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July 30, 2004 3:41 PM

The Public Health Protection Unit of NHS Greater Glasgow today confirmed that a 27-year-old man is being treated for Pulmonary (lung) Tuberculosis (TB).

The man is recovering at home and is expected to make a full recovery.

Dr Syed Ahmed, Public Health Consultant, said: "The closest contacts of this man, those thought to be most at risk of catching this infection, are in the process of being screened and, as a precaution, we have also been screening his workmates."

This includes work colleagues at Glasgow Royal Infirmary – it should be stressed that his job does not involve any patient contact – Glasgow University and the Tennent's pub in Byres Road, Glasgow where he also worked as a barman.

Dr Ahmed stressed that this is one of 200 isolated cases a year of TB in Greater Glasgow and the chances of anyone from any of the man's workplaces contracting TB were very low. Initial information suggests that none of his close contacts have any evidence of active TB disease at the moment.

Although information will be provided to patrons of the pub, if there's anyone who has drank at the pub over the last six months who shows any symptoms of TB  - prolonged cough, dry or with a spit; weight loss; loss of appetite; high temperature or excessive sweating particularly at night and lasting for two weeks or more; coughing up blood or dirty spit; chest tightness or pain – we would advise them to contact their GP.








There are around 200 cases of TB each year in the Greater Glasgow area and more than 400 each year across Scotland.

What is Tuberculosis (TB)?

TB is an infection caused by a germ, which usually affects the lungs but can also develop in other parts of the body, such as the kidney or glands.
It is not a common disease but if it is not discovered and treated, then it can be serious.

What is Pulmonary TB?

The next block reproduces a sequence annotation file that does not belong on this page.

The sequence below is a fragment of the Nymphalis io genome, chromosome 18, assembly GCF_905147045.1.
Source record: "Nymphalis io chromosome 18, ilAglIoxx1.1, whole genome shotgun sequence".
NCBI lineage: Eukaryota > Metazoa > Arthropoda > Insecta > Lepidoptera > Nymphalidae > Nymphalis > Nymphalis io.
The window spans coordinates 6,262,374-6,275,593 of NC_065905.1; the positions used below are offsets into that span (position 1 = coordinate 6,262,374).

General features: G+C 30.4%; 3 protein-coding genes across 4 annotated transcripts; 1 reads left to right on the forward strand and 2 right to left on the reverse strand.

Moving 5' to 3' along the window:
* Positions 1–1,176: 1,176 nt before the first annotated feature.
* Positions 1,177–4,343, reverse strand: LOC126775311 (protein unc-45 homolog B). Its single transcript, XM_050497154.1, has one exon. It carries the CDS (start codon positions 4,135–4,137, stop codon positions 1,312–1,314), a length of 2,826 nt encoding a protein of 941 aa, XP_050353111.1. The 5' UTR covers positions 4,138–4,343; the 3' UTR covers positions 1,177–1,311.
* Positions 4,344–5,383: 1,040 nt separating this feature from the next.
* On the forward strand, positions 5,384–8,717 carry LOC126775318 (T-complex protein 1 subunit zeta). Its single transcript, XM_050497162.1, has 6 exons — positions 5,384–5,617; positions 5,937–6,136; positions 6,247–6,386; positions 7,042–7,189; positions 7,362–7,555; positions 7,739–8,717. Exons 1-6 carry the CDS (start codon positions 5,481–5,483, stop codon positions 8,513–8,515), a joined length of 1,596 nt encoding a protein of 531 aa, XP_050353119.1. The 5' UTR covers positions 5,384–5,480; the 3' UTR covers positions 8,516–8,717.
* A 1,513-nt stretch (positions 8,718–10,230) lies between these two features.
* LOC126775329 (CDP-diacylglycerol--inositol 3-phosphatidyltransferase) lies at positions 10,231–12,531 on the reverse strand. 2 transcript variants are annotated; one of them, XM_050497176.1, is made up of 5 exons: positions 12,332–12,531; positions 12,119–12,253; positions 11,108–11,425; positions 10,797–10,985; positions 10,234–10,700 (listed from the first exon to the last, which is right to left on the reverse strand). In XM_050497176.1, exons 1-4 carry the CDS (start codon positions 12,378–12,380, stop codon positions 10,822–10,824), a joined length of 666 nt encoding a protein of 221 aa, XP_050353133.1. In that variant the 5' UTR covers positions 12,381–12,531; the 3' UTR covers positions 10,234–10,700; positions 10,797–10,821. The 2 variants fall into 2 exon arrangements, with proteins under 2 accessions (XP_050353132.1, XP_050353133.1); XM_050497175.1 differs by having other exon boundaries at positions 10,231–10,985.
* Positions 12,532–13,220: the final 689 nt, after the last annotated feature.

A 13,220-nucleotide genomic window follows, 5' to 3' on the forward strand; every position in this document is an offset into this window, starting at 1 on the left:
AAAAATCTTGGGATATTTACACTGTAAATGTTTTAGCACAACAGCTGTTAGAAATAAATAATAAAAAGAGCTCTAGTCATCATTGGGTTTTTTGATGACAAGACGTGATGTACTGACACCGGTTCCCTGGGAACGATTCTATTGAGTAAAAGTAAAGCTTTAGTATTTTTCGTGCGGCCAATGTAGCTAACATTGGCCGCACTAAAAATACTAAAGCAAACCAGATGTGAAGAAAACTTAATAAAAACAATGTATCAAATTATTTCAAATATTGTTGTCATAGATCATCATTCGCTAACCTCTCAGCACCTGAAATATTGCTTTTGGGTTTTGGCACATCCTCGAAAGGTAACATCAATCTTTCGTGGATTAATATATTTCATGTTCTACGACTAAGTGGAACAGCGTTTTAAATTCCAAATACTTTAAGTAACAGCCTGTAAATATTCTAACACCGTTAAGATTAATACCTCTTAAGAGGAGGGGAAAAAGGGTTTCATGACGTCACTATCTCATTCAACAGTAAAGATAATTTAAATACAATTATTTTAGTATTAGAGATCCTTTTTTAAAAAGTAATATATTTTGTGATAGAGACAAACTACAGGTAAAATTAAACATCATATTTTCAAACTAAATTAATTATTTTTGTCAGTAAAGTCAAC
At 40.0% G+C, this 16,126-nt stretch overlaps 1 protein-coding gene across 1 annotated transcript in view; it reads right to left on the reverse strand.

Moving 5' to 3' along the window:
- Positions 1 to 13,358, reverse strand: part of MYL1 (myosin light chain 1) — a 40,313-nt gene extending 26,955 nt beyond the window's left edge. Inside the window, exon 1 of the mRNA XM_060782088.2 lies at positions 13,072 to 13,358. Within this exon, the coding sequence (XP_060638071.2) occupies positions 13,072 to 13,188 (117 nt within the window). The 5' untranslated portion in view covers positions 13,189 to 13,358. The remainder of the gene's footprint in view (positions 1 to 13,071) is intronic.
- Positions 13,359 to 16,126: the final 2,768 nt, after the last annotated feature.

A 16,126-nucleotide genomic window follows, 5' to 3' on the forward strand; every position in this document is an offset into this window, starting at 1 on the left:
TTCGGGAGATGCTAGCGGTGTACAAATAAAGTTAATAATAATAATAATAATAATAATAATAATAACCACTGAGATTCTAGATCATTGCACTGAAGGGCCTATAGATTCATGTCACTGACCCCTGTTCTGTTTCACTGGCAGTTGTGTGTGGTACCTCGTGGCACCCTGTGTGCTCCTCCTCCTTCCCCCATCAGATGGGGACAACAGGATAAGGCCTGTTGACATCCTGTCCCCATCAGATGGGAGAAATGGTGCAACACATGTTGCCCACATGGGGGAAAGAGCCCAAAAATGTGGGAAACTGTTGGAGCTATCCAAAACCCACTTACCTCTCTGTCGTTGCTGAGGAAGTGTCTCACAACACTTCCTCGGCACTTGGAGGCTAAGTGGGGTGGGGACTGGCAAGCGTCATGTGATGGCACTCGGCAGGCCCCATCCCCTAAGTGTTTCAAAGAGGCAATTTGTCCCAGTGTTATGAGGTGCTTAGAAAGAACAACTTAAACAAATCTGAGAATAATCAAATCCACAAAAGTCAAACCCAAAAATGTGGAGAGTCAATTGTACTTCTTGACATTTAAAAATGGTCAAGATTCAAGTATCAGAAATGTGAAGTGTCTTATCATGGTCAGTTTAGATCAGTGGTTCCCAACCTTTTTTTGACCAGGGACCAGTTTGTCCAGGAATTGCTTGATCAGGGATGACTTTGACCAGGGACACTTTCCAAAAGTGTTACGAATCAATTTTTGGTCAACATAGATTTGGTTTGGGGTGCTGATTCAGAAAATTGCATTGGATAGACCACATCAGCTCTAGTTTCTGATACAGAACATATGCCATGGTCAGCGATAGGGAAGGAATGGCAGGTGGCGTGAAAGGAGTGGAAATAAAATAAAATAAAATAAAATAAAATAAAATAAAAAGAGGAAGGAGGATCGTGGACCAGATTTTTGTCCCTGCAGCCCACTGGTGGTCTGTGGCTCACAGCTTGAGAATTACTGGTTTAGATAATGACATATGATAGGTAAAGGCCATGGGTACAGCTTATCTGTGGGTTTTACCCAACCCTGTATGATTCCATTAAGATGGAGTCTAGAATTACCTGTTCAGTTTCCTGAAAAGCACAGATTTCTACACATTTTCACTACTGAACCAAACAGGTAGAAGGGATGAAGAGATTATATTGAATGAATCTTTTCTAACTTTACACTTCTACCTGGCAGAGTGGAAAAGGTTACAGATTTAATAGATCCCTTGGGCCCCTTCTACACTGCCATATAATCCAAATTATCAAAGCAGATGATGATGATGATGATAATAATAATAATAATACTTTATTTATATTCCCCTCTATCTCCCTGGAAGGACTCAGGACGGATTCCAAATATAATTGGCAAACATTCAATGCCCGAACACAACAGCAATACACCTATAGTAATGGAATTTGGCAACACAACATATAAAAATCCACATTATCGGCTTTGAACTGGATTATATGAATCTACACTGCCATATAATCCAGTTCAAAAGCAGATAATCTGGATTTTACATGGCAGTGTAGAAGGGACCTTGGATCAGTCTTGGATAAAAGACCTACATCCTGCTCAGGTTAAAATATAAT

This is the form of TB that primarily affects the lungs and can be contagious.

How do you catch it?
You may catch TB if you are in prolonged contact with someone who is coughing up TB germs. You would need to have close prolonged contact with the person to become infected. Although prolonged contact does not necessarily indicate that you have contracted the infection.

You cannot contract TB by sharing the same dishes and household items and you cannot carry the TB germ back to your own family if you yourself have had contact with a TB case and have no symptoms.

It is possible for someone to contract TB and not show symptoms for one or two years after exposure. These people can test negative on screening, but go on to later develop symptoms.

What are the symptoms?
Prolonged cough -dry or with a spit
Weight loss
Loss of appetite
High temperature or excessive sweating particularly at night and lasting for two weeks or more
Coughing up blood or dirty spit
Chest tightness or pain

If a person is found to have TB whilst a patient in one of our hospitals, they would immediately be isolated and barrier nursing (to prevent contamination of other people) would be put into effect.




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Last Updated: 06 February 2015